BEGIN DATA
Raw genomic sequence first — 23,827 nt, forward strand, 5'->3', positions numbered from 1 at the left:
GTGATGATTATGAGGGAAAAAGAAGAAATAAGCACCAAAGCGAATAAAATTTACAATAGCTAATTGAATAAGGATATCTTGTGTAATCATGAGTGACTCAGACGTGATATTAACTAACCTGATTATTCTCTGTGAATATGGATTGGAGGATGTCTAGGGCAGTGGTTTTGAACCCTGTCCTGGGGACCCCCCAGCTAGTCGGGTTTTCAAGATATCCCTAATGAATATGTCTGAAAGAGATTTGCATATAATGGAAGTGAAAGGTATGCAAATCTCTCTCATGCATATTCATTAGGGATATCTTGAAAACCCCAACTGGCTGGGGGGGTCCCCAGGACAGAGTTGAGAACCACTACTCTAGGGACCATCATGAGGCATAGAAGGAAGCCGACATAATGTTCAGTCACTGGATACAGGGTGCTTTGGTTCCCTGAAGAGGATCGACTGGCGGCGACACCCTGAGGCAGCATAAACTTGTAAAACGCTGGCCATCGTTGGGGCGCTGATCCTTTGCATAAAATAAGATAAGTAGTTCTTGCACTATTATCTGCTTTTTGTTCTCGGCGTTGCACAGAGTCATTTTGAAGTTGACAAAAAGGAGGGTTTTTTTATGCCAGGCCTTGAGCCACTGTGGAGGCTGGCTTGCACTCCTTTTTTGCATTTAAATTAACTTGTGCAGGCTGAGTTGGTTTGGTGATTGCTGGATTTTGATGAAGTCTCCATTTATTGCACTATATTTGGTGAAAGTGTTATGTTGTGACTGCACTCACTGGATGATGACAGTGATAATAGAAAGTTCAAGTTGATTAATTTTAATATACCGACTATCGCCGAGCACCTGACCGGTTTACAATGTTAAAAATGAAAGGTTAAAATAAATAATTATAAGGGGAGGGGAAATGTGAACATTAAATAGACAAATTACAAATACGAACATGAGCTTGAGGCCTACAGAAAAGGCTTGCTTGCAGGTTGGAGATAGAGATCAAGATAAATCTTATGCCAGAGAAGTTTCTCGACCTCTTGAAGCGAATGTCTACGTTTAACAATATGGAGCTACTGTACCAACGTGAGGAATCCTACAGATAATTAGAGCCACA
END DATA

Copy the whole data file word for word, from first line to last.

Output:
Raw genomic sequence first — 23,827 nt, forward strand, 5'->3', positions numbered from 1 at the left:
GTGATGATTATGAGGGAAAAAGAAGAAATAAGCACCAAAGCGAATAAAATTTACAATAGCTAATTGAATAAGGATATCTTGTGTAATCATGAGTGACTCAGACGTGATATTAACTAACCTGATTATTCTCTGTGAATATGGATTGGAGGATGTCTAGGGCAGTGGTTTTGAACCCTGTCCTGGGGACCCCCCAGCTAGTCGGGTTTTCAAGATATCCCTAATGAATATGTCTGAAAGAGATTTGCATATAATGGAAGTGAAAGGTATGCAAATCTCTCTCATGCATATTCATTAGGGATATCTTGAAAACCCCAACTGGCTGGGGGGGTCCCCAGGACAGAGTTGAGAACCACTACTCTAGGGACCATCATGAGGCATAGAAGGAAGCCGACATAATGTTCAGTCACTGGATACAGGGTGCTTTGGTTCCCTGAAGAGGATCGACTGGCGGCGACACCCTGAGGCAGCATAAACTTGTAAAACGCTGGCCATCGTTGGGGCGCTGATCCTTTGCATAAAATAAGATAAGTAGTTCTTGCACTATTATCTGCTTTTTGTTCTCGGCGTTGCACAGAGTCATTTTGAAGTTGACAAAAAGGAGGGTTTTTTTATGCCAGGCCTTGAGCCACTGTGGAGGCTGGCTTGCACTCCTTTTTTGCATTTAAATTAACTTGTGCAGGCTGAGTTGGTTTGGTGATTGCTGGATTTTGATGAAGTCTCCATTTATTGCACTATATTTGGTGAAAGTGTTATGTTGTGACTGCACTCACTGGATGATGACAGTGATAATAGAAAGTTCAAGTTGATTAATTTTAATATACCGACTATCGCCGAGCACCTGACCGGTTTACAATGTTAAAAATGAAAGGTTAAAATAAATAATTATAAGGGGAGGGGAAATGTGAACATTAAATAGACAAATTACAAATACGAACATGAGCTTGAGGCCTACAGAAAAGGCTTGCTTGCAGGTTGGAGATAGAGATCAAGATAAATCTTATGCCAGAGAAGTTTCTCGACCTCTTGAAGCGAATGTCTACGTTTAACAATATGGAGCTACTGTACCAACGTGAGGAATCCTACAGATAATTAGAGCCACA